Thirteen randomized trials were included. Eight had a high risk and five had a low risk of bias. One study was published in German and the rest in English. Massage was compared to an inert therapy (sham treatment) in two studies that showed that massage was superior for pain and function on both short and long-term follow-ups. In eight studies, massage was compared to other active treatments. They showed that massage was similar to exercises, and massage was superior to joint mobilization, relaxation therapy, physical therapy, acupuncture and self-care education. One study showed that reflexology on the feet had no effect on pain and functioning. The beneficial effects of massage in patients with chronic low-backpain lasted at least one year after the end of the treatment. Two studies compared two different techniques of massage. One concluded that acupuncture massage produces better results than classic (Swedish) massage and another concluded that Thai massage produces similar results to classic (Swedish) massage.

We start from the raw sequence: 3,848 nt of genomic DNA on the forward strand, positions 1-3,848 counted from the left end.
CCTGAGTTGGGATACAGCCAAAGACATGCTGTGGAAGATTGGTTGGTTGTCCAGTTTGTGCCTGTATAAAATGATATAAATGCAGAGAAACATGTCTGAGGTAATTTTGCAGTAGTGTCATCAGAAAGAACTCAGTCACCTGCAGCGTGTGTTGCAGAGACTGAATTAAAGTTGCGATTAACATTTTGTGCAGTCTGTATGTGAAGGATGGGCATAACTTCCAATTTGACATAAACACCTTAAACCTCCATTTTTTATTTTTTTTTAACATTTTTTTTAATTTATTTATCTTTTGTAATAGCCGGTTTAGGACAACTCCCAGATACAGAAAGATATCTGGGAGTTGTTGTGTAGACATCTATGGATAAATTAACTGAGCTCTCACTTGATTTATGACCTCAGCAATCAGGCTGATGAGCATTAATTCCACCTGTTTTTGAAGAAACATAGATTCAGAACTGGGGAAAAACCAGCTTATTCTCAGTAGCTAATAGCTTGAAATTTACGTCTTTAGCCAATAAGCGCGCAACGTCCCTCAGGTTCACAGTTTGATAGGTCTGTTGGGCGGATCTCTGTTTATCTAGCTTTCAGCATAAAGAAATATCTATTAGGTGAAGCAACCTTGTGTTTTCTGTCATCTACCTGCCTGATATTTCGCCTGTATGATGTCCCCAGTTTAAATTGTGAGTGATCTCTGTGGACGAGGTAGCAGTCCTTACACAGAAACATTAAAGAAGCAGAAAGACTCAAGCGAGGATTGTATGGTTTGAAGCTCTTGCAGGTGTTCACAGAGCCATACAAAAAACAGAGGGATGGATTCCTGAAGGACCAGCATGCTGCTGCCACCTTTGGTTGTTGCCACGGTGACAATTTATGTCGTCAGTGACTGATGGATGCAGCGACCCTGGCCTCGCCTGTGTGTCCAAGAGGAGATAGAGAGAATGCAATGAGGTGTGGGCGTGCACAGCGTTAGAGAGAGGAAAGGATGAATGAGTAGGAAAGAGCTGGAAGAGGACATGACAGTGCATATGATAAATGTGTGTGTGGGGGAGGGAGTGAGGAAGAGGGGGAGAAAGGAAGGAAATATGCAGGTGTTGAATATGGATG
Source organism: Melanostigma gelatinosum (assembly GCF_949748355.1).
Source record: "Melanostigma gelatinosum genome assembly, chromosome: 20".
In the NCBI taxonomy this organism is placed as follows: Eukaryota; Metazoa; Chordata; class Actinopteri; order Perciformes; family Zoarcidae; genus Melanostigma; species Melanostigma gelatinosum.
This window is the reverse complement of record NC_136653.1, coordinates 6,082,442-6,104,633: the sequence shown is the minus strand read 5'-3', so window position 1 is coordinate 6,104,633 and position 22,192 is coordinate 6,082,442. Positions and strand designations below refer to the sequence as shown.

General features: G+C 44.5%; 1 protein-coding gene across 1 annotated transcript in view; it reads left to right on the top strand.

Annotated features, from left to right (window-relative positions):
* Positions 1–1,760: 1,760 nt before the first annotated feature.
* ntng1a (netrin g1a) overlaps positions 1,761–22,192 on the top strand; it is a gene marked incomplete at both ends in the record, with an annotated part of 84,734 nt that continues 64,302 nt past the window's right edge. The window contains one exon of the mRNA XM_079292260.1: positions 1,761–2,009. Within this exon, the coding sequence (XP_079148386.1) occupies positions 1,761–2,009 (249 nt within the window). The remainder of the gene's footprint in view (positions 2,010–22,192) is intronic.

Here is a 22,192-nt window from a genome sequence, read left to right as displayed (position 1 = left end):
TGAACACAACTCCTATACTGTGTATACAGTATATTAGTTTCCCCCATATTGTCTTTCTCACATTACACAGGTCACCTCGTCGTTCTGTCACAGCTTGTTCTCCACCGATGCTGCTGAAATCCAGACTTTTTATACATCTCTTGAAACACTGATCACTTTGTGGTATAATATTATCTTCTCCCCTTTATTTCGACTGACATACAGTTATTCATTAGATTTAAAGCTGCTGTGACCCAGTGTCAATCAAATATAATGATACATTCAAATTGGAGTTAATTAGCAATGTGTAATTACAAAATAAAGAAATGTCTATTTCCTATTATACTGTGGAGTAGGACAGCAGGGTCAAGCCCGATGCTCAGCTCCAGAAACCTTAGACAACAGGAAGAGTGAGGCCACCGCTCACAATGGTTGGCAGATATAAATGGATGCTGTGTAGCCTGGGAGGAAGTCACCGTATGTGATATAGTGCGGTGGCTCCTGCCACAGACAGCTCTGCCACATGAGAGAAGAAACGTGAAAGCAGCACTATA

Asymmetry in the pelvis and lower extremities could cause asymmetry in biome- chanical loading on joints, especially during weight-bearing activities. Accordingly, assessment of lower body asymmetry is part of the postural evaluation undertaken by health professionals when treating patients with musculoskeletal problems (Subotnick, 1981). A common musculoskeletal complaint, low backpain (LBP), is often ascribed to skeletal asymmetry, and efforts to correct asymmetry are used to treat LBP symptoms (Lee, 1989).
Of course, we don’t all have perfect position in the saddle. Riding is more " f o rgiving" than other sports that demand a high degree of balance, such as cycling and skiing, because a loss of balance won’t necessarily cause you to fall. Lots of riders manage OK – at least for a while – despite poor posture, an incorrect head and neck position, or a rigid lower back. Sooner or later, if these position faults go uncorrected, not only will they hamper your horse’s ability to move freely, but they’ll also lead to shoulder pain, neck pain, lower-backpain, or all three.